Asia Stocks Rise After China Manufacturing Tops Estimates


Asian stocks rose, with a regional benchmark index trading near a four-month high, after a private measure of Chinese manufacturing jumped more than forecast. Trading on Hong Kong markets was delayed due to a storm.

Delta Electronics Inc. a maker of power-supply packs for notebook computers, surged 6.3 percent, leading technology shares higher. Woori Finance Holdings Co. gained 2.4 percent in Seoul amid speculation sales of its regional bank units will succeed. Newcrest Mining Ltd., Australia’s largest gold producer, dropped 6.4 percent after the price of the precious metal slumped on Sept. 20.

The MSCI Asia Pacific excluding Japan Index climbed 0.2 percent to 470.35 as of 12:41 p.m. in Sydney. The gauge reached a four-month high on Sept. 19 after the Federal Reserve maintained its bond-buying program. Japan’s market is closed today for a holiday.

“It’s an indication of a continuing expansion,” Hao Hong, Hong Kong-based strategist at Bank of Communications Co., told Bloomberg TV. “As long as we continue to see economic expansion, the depressed expectations will continue to reverse and that is positive for the market.”

The Asia-Pacific gauge rallied 7.9 percent this month through Sept. 20 amid signs China’s economic growth is stabilizing. That pushed valuations to 13 times estimated earnings, compared with 15.5 times on the S&P 500 and a multiple of 14.4 for the Stoxx Europe 600 Index, according to data compiled by Bloomberg.

Chinese Manufacturing

Chinese factory output expanded for a second month in September. A preliminary HSBC Holdings Plc and Markit Economics’ purchasing managers index released today rose to 51.2 after jumping the most since 2010 to 50.1 in August. A pickup in China’s growth may boost Premier Li Keqiang’s odds of meeting this year’s 7.5 percent expansion goal. The final reading of the manufacturing PMI from HSBC and Markit will be released Sept. 30.

China’s Shanghai Composite Index added 0.6 percent as mainland Chinese bourses resuming trading today for the first time since the Federal Reserve unexpectedly announced Sept. 18 that it needed more evidence of a U.S. economic recovery before paring its economic stimulus program.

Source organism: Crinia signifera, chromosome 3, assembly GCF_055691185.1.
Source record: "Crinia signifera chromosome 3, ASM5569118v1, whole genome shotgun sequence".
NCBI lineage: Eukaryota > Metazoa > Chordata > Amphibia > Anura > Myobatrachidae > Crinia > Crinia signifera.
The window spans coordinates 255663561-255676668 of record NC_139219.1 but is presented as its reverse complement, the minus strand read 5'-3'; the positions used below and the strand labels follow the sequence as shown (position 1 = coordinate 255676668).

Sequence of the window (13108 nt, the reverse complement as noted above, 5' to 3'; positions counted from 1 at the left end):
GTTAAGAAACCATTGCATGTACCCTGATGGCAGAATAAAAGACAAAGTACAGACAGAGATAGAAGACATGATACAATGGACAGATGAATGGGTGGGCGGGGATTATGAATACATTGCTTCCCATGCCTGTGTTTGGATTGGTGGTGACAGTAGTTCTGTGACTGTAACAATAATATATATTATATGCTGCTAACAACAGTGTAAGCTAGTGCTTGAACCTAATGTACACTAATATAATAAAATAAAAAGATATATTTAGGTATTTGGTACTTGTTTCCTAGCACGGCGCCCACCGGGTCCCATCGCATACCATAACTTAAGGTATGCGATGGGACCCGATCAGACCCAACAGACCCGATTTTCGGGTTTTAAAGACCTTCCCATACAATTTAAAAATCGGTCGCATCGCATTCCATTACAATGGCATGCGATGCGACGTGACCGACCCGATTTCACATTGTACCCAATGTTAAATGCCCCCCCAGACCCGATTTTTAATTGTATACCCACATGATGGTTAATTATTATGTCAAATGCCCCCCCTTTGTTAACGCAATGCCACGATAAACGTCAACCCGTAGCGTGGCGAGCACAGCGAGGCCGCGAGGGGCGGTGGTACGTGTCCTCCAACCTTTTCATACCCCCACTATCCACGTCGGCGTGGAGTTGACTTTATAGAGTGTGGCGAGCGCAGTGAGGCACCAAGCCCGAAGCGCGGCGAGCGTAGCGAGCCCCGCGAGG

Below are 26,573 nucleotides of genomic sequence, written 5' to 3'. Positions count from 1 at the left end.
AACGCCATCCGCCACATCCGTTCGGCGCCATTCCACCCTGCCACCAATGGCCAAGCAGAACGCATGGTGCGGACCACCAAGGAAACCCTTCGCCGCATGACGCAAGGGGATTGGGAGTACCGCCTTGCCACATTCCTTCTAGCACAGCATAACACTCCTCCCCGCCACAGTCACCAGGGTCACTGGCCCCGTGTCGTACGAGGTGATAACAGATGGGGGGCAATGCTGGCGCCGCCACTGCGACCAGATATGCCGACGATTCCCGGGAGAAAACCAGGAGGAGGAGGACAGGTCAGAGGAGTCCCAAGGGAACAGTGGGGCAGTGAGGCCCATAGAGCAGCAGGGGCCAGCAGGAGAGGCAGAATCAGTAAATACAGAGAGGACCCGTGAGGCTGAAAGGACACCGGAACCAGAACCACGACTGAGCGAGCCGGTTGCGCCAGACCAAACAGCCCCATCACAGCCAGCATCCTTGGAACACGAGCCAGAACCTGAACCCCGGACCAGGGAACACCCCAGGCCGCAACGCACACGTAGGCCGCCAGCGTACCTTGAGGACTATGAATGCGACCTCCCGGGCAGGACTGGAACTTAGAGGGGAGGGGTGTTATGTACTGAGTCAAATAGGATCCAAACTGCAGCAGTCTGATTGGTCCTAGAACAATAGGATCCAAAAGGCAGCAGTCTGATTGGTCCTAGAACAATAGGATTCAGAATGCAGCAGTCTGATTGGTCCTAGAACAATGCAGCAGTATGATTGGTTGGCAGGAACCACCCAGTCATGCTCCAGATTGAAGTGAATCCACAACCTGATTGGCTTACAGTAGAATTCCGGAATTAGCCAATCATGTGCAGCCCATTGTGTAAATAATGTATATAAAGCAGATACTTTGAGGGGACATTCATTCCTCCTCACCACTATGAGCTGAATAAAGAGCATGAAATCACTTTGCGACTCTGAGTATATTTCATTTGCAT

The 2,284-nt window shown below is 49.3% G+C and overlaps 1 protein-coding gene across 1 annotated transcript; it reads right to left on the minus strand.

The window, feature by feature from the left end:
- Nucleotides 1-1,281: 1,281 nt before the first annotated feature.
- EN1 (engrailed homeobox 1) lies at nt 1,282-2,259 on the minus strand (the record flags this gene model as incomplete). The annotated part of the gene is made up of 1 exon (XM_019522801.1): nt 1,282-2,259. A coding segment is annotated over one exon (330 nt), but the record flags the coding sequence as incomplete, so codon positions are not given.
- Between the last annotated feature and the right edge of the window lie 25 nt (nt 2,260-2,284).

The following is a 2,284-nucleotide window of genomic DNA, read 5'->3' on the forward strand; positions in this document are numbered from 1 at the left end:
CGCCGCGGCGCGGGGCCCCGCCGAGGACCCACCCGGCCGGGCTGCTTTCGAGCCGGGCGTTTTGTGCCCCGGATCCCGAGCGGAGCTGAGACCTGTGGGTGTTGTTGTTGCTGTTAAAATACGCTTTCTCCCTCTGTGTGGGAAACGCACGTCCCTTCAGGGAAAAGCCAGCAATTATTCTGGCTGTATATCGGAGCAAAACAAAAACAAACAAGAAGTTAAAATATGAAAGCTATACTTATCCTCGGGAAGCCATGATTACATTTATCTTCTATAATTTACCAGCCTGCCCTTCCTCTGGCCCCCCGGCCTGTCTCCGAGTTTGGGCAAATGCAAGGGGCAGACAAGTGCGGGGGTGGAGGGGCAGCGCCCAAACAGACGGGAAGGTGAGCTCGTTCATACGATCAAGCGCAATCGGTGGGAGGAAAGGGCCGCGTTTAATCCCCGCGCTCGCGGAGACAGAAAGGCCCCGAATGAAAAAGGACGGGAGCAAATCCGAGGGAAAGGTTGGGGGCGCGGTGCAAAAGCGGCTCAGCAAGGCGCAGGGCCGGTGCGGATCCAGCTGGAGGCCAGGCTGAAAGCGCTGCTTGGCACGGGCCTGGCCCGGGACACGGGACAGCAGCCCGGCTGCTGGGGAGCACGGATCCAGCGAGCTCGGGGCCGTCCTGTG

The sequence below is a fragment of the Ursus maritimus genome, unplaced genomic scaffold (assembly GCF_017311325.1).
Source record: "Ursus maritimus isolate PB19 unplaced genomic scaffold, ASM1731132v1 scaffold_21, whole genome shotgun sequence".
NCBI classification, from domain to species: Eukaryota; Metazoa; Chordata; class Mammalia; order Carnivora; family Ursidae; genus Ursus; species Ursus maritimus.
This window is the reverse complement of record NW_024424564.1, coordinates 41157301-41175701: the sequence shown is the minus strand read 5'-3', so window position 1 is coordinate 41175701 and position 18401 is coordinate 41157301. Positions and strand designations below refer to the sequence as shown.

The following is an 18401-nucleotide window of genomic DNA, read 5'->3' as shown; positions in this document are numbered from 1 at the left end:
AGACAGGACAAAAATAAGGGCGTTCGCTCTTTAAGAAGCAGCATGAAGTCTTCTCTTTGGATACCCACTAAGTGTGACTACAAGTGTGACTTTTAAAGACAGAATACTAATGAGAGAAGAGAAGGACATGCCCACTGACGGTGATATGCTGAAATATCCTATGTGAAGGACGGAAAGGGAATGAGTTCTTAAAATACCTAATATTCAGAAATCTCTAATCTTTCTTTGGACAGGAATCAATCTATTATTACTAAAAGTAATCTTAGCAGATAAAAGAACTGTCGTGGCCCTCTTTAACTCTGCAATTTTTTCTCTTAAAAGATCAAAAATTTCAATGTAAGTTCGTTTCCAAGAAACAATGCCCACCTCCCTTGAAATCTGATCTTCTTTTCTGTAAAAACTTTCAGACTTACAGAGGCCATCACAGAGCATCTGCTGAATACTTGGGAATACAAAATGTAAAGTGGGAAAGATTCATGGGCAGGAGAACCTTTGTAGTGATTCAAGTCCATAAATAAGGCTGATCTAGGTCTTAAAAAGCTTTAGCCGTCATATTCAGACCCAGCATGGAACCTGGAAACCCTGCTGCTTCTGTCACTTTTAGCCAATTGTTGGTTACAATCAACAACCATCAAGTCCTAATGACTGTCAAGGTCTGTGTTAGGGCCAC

Australia’s S&P/ASX 200 Index slid 0.4 percent, South Korea’s Kospi index added 0.4 percent and New Zealand’s NZX 50 Index declined 0.8 percent. Futures on the Standard & Poor’s 500 Index rose 0.1 percent.

Typhoon Usagi

Taiwan’s Taiex Index climbed 0.9 percent as technology firms advanced. Delta Electronics rose 6.3 percent to NT$144 and Taiwan Semiconductor Manufacturing Co. advanced 1.9 percent to NT$105.

Hong Kong lowered its storm signal level, with trading set to resume in the afternoon after the morning session was canceled. Typhoon Usagi made landfall in southern China, forced hundreds of flights to be canceled and left travelers stranded.

Woori Finance advanced 2.4 percent to 12,750 won in Seoul. The shares are rising on anticipation sales of Woori’s regional bank units Kyongnam Bank and Kwangju Bank may go well, according to Hwang Seok Kyu, a Seoul-based analyst at Kyobo Securities Co.

The Fed’s decision last week to maintain record stimulus also reduced concern over capital outflows from the Asian region, increasing foreign investor appetite for Korean bank stocks, the analyst said.

Gold producers declined after the precious metal dropped 3 percent on Sept. 20. Newcrest Mining sank 6.4 percent to A$12.265 in Sydney and Perseus Mining Ltd. retreated 13 percent to 58 Australian cents.

Treasury Wine Estates Ltd. lost 5.7 percent to A$4.48 in Sydney after the world’s second-largest publicly traded wine maker said Chief Executive Officer David Dearie will leave.


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